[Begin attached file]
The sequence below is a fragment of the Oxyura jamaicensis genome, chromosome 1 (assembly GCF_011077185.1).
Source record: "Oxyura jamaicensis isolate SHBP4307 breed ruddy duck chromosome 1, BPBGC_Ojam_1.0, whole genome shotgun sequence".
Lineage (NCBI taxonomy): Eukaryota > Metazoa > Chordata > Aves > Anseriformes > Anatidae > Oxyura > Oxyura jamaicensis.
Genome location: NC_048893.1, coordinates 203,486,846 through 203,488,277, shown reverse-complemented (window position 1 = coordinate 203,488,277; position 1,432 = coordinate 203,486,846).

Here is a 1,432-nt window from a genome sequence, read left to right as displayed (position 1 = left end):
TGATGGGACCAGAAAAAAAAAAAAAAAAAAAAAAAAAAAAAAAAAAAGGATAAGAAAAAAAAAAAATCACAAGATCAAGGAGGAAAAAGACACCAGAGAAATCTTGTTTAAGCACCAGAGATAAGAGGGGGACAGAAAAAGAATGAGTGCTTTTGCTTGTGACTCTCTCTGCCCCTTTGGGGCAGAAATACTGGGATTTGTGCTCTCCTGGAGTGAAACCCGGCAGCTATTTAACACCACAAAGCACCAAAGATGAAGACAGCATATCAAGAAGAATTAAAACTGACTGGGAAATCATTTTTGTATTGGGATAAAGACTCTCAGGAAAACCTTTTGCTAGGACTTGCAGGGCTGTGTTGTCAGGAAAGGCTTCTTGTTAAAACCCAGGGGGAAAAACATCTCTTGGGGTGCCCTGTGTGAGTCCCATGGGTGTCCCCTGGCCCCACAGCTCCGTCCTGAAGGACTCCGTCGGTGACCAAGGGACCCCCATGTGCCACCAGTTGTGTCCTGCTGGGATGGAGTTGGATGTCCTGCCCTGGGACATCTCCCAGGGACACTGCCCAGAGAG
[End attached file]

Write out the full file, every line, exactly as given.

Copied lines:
The sequence below is a fragment of the Oxyura jamaicensis genome, chromosome 1 (assembly GCF_011077185.1).
Source record: "Oxyura jamaicensis isolate SHBP4307 breed ruddy duck chromosome 1, BPBGC_Ojam_1.0, whole genome shotgun sequence".
Lineage (NCBI taxonomy): Eukaryota > Metazoa > Chordata > Aves > Anseriformes > Anatidae > Oxyura > Oxyura jamaicensis.
Genome location: NC_048893.1, coordinates 203,486,846 through 203,488,277, shown reverse-complemented (window position 1 = coordinate 203,488,277; position 1,432 = coordinate 203,486,846).

Here is a 1,432-nt window from a genome sequence, read left to right as displayed (position 1 = left end):
TGATGGGACCAGAAAAAAAAAAAAAAAAAAAAAAAAAAAAAAAAAAAGGATAAGAAAAAAAAAAAATCACAAGATCAAGGAGGAAAAAGACACCAGAGAAATCTTGTTTAAGCACCAGAGATAAGAGGGGGACAGAAAAAGAATGAGTGCTTTTGCTTGTGACTCTCTCTGCCCCTTTGGGGCAGAAATACTGGGATTTGTGCTCTCCTGGAGTGAAACCCGGCAGCTATTTAACACCACAAAGCACCAAAGATGAAGACAGCATATCAAGAAGAATTAAAACTGACTGGGAAATCATTTTTGTATTGGGATAAAGACTCTCAGGAAAACCTTTTGCTAGGACTTGCAGGGCTGTGTTGTCAGGAAAGGCTTCTTGTTAAAACCCAGGGGGAAAAACATCTCTTGGGGTGCCCTGTGTGAGTCCCATGGGTGTCCCCTGGCCCCACAGCTCCGTCCTGAAGGACTCCGTCGGTGACCAAGGGACCCCCATGTGCCACCAGTTGTGTCCTGCTGGGATGGAGTTGGATGTCCTGCCCTGGGACATCTCCCAGGGACACTGCCCAGAGAG